Joy Noseworthy was upset that provincial funding was no longer available for her and her husband’s stay in Toronto pending his recovery. She contacted The Daily Gleaner, and reporter Laverne Stewart got to work on the story. At about 11:15 a.m. she called a representative in the Department of Health communications department, seeking comment.

Eighteen minutes later an editor posted a story online. It set out the Noseworthys’ complaint and stated, “The Department of Health has been contacted for comment. More to come.”

Mr. Macfarlane’s position is that 18 minutes isn’t “fair and reasonable time to reply.” I agree. (It’s worth noting that this wasn’t the first instance of this sort Macfarlane had experienced; it was simply the one that caused him to contact me.)

Newsrooms today need to post content online as soon as possible, but the need for speed can’t trump the need for accuracy. And a one-sided story, where one party is at liberty to criticize and the other has had no chance to respond, is incomplete and so lacking in balance and fairness that it cannot be characterized as accurate. 

The Gleaner newsroom was of the mistaken view that by inserting a note in the story saying comment had been sought, it had fulfilled its obligations. The Brunswick News newsrooms have been reminded that the need to be current in a digital first world doesn’t absolve journalists of their responsibility to permit a reasonable time to respond.

I believe that in this case it would have been reasonable for the department to respond within the day, which it didn’t do.

The Easter long weekend intervened between the publication of the story in print and the reporter’s next attempt to get comment. This time,  Macfarlane himself responded, providing statements regarding the relevant government policy.

The newsroom did another story to get the comments on record. Unfortunately, in my view, the second story constituted another mistake. An appropriate second story would have given primacy to the response, setting out only enough of the concerns expressed in the initial story to make the issues comprehensible to readers. Instead, the second story was written much like the first story, restating the complaints at length, but adding in the very modest response. Intended as a follow story to get the government’s response on record, it instead gave the complainant a second kick at the can.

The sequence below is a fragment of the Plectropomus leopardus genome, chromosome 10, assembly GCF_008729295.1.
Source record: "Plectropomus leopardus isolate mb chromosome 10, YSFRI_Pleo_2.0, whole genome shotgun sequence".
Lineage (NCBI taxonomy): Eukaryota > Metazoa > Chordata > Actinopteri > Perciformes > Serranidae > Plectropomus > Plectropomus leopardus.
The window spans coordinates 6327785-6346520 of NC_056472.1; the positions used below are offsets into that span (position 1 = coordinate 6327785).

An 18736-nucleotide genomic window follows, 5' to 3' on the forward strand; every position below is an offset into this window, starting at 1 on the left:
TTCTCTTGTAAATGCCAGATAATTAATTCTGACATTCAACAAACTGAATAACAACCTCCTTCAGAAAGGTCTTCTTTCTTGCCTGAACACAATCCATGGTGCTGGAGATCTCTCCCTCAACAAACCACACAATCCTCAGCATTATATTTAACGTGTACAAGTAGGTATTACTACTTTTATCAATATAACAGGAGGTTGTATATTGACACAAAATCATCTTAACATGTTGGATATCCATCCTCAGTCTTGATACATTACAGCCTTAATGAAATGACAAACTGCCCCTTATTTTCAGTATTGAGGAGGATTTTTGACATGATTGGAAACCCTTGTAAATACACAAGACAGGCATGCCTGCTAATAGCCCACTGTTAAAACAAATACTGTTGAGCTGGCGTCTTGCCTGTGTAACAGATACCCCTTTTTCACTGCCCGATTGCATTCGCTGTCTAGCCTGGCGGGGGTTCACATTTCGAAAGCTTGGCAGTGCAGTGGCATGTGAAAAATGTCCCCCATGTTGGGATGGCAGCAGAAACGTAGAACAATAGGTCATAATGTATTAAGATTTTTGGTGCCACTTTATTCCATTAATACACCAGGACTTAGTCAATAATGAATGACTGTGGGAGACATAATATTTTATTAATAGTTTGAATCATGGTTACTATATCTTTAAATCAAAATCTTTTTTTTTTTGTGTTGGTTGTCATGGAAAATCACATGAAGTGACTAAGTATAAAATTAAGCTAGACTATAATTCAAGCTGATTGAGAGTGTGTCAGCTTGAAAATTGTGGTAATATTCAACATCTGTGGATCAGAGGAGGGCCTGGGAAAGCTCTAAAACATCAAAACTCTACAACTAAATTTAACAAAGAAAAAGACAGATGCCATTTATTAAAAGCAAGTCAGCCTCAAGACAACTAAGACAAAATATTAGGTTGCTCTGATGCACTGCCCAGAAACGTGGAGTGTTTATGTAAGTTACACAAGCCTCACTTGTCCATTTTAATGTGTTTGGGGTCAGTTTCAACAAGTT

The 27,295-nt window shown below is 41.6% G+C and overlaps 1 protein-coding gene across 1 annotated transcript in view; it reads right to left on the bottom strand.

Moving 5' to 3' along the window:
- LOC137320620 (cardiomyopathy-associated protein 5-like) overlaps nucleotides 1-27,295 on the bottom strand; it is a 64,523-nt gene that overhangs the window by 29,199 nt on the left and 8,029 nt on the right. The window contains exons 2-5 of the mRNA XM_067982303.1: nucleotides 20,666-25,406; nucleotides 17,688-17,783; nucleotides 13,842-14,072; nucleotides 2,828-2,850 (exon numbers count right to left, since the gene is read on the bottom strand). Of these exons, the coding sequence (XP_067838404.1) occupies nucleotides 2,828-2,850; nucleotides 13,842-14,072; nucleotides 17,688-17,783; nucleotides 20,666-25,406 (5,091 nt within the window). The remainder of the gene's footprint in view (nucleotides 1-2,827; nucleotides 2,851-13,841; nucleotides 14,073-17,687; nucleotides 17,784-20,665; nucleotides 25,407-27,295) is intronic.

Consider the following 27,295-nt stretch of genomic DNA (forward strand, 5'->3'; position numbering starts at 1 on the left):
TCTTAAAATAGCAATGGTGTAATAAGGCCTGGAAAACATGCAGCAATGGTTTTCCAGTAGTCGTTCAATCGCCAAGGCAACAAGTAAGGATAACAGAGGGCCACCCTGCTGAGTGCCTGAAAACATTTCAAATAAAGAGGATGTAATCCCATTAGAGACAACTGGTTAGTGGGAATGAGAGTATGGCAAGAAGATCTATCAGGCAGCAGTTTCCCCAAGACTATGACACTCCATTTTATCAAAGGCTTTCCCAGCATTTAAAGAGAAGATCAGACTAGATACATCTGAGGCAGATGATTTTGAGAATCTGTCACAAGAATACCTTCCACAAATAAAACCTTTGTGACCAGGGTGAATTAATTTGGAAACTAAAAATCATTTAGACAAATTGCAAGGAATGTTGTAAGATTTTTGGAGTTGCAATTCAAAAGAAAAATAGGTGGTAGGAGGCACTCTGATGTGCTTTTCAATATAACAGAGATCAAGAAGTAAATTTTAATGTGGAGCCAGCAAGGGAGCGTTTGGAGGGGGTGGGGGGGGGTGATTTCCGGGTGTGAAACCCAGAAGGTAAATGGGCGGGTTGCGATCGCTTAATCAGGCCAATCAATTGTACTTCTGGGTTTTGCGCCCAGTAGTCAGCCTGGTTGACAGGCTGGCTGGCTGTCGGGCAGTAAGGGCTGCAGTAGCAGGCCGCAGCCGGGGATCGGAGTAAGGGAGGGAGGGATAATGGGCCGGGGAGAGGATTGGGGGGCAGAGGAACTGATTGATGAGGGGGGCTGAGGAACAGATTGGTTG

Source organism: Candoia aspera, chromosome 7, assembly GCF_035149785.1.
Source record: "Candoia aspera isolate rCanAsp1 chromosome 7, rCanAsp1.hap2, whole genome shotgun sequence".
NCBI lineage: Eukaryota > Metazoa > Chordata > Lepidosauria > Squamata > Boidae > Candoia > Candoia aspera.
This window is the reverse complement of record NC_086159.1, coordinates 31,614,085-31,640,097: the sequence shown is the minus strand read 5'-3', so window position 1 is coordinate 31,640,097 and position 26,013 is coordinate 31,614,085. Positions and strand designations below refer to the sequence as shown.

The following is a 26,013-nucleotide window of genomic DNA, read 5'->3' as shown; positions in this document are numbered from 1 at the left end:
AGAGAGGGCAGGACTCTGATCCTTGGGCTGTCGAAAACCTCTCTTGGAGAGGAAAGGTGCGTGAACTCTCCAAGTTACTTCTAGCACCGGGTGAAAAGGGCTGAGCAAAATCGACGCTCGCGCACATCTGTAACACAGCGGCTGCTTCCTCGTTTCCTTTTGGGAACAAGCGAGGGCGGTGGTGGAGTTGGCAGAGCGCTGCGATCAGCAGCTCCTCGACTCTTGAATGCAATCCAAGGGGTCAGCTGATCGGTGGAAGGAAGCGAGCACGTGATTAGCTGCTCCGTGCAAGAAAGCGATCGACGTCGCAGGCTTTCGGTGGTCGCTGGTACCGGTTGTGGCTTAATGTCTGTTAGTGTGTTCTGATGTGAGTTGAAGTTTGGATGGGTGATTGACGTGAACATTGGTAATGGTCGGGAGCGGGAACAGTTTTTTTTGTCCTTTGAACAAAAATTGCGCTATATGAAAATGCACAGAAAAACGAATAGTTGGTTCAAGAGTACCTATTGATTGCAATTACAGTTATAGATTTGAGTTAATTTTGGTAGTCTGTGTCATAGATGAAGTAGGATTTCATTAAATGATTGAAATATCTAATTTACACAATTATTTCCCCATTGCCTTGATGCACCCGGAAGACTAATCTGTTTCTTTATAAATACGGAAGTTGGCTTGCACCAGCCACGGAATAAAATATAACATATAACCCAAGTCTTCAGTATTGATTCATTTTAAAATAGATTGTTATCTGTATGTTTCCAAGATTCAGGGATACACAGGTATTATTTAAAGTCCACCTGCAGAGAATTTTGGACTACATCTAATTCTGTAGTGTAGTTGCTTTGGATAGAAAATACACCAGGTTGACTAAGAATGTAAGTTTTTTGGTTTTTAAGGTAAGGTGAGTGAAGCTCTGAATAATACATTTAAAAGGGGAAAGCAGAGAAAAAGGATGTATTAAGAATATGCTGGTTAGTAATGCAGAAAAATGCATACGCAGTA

Reporters have legitimate concerns about dealing with government departments: usually the answer they get from them is that “privacy laws” prevent comment. My advice to reporters in these situations is to insist on getting the particular sections of the legislation that spokespeople say limits their response.

Reporters are also well aware that many people and institutions will try to delay providing a response in order to manage the message to their own advantage. 

These frustrations don’t negate the journalistic obligation to be diligent in getting a response within a reasonable time. A good rule of thumb is, “Treat others as you yourself would wish to be treated, but don’t be a pushover.” 

This column was originally published on the Times & Transcript’s website, and is reprinted here with permission.